Chief Investigative Reporter Jonathan Dienst on crime, corruption and terrorism.

Detective Who Shot Unarmed Guardsman Disciplined by NYPD

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    An NYPD detective who shot and killed a National Guardsman during a traffic stop in Queens in October 2012 was hit Thursday with departmental charges for the young man's death, according to police officials. Andrew Siff reports. News 4's Andrew Siff has the story.

    An NYPD detective who shot and killed a National Guardsman during a traffic stop in Queens in October 2012 was hit Thursday with departmental charges for the young man's death, according to police officials.

    The NYPD charged Detective Hassan Hamdy with "failure to employ proper tactics that caused a civilian's death."  In February, a grand jury cleared Hamdy of any wrongdoing in the death of 22-year-old Noel Polanco, who was shot after being pulled over on the Grand Central Parkway. 

    Sgt. Thomas Glaudino, who supervised Hamdy's Emergency Service Unit team, was charged with  "failure to supervise his team" by the NYPD. 

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    Deputy Chief Kim Y. Royster says the department will initiate an "internal disciplinary process, which may result in adjudication by the Department Advocate's office."

    "The final decision regarding penalties will rest solely with the Police Commissioner," said Royster.

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    A friend of 22-year-old Noel Polanco, who was shot in the driver's seat by police after being pulled over on Grand Central Parkway, disputes the police account that he was reaching for a gun. Gus Rosendale reports.

    Ed Mullins of the Sergeants Benevolent Association called the NYPD decision to charge the detective and sergeant in the case "Monday morning quarterbacking."

    Law enforcement sources say the reason for the disciplinary charges now is that the NYPD has only 18 months by law to pursue such charges. Friday marks 18 months since the incident.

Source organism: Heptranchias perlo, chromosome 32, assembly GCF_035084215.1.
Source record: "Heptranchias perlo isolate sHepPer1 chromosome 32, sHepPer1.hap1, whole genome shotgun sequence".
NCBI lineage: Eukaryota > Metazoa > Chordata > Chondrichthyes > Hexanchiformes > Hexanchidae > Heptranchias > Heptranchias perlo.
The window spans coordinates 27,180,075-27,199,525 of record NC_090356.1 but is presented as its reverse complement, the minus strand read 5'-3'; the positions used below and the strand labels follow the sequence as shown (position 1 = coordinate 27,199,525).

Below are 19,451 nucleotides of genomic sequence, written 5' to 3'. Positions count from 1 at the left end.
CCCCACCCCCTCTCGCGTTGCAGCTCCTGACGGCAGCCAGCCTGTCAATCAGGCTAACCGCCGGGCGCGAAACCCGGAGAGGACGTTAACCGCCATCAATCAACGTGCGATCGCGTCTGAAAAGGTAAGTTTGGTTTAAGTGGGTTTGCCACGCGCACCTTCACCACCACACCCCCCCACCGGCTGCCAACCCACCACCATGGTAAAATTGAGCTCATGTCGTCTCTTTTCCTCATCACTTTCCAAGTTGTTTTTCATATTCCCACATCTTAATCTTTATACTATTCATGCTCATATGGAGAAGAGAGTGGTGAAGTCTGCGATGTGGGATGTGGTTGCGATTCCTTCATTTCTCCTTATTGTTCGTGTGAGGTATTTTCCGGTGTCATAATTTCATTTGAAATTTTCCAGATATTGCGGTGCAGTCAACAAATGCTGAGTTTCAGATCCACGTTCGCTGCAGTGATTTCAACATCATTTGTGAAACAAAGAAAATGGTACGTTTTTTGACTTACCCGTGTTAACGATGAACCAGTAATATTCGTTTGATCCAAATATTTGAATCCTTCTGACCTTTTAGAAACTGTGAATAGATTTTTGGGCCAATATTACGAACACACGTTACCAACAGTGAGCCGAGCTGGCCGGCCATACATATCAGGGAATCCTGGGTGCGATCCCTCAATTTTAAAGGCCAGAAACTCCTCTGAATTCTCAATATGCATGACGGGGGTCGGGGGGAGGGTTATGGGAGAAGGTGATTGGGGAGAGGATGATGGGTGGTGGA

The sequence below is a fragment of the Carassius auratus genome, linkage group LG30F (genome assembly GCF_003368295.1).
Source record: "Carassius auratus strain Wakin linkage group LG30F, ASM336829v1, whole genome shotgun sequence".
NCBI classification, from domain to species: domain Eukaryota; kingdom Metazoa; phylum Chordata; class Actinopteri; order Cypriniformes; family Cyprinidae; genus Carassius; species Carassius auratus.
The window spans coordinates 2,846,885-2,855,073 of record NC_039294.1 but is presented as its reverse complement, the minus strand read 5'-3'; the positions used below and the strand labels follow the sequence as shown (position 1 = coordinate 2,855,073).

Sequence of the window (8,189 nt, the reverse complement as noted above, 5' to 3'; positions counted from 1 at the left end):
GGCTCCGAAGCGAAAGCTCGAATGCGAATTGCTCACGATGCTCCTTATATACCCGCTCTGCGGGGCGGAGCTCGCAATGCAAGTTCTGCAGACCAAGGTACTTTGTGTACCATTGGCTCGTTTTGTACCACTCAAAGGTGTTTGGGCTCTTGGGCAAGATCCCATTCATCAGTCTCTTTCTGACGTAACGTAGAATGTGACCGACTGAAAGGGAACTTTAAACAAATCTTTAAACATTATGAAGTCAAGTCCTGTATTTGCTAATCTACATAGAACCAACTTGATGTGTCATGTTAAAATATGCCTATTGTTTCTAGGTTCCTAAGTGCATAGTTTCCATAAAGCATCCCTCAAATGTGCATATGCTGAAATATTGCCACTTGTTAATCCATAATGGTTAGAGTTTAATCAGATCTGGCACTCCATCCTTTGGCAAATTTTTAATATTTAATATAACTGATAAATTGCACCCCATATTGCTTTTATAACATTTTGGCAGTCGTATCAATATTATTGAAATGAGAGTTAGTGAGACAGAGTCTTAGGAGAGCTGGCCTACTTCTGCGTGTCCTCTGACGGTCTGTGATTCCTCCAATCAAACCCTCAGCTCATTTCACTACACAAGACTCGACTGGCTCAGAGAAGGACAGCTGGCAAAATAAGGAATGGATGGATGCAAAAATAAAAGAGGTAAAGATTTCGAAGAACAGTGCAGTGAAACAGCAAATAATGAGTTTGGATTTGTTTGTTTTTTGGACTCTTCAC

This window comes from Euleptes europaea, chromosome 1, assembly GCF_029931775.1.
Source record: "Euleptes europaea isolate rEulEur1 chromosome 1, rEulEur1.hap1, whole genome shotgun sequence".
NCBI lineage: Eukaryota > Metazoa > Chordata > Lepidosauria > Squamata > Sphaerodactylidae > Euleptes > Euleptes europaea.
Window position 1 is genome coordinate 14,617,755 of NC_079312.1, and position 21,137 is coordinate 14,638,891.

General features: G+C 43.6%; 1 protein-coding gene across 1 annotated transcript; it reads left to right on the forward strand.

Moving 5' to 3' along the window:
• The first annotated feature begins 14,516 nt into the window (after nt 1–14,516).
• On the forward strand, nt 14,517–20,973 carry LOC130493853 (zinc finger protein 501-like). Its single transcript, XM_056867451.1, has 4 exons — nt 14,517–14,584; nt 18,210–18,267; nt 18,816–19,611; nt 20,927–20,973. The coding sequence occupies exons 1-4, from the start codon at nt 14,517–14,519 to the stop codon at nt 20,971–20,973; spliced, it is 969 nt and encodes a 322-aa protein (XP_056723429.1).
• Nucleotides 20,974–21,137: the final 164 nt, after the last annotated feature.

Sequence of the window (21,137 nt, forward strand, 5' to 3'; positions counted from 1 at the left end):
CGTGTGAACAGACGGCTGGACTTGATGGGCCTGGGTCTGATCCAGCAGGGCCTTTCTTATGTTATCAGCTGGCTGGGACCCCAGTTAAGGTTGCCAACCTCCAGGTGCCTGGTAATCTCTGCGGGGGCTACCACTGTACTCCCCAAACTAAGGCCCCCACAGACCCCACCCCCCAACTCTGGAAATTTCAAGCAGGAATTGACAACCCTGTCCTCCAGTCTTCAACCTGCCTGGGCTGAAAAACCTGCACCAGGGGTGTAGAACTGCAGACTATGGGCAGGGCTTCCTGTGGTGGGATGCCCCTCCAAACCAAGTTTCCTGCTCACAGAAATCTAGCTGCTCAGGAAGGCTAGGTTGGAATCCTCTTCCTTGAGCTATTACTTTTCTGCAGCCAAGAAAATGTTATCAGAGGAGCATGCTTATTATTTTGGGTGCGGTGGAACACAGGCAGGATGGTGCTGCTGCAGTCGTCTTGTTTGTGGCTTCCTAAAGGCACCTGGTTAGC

Detectives Endowment Association president Michael Palladino said he hoped to meet with Commissioner Bratton to clarify the charges. 

    When she learned the NYPD was pursuing departmental charges against Hamdy, Polanco's mother Cecilia Reyes said, "I feel he's dangerous, and I don't want anyone to deal with the pain we had to endure."

    "There's not a day that goes by that I don't think about my son. And I miss my son so much," she said. 

    Mullins said, "I feel sorry for the family, but just because this occurred doesn't mean the officer did anything wrong." 

    Reyes recently won a $2.5 million settlement from the city. 

    Polanco was on his way home to Corona from his job at the Ice Lounge in Astoria on Oct. 4, and had offered a ride to a colleague, bartender Diana D'Ferrari, and another woman, who was an off-duty police officer, according to law enforcement sources.

    As they headed home on the Grand Central Parkway, Polanco, who had aspirations of becoming a cop, was pulled over after cutting off what turned out to be an unmarked police van.

    When Polanco stopped the car, Hamdy, then a 12-year veteran assigned to the Emergency Services Unit, approached the vehicle and asked him to show his hands, according to police. 

    The detective fired a single shot through the passenger-side window and hit Polanco in the stomach. He was taken to the hospital, where he was pronounced dead.

    It's not clear what prompted the detective to fire the shot. Sources said Hamdy may have thought Polanco was reaching for a gun under his seat. But D'Ferrari, who was sitting in the front passenger seat, said his hands were on the steering wheel "at all times" and that the officers were angry when they pulled him over. 

    No gun was recovered from the car.

    The off-duty police officer in the car, who was in the back seat, told investigators she was asleep at the time.

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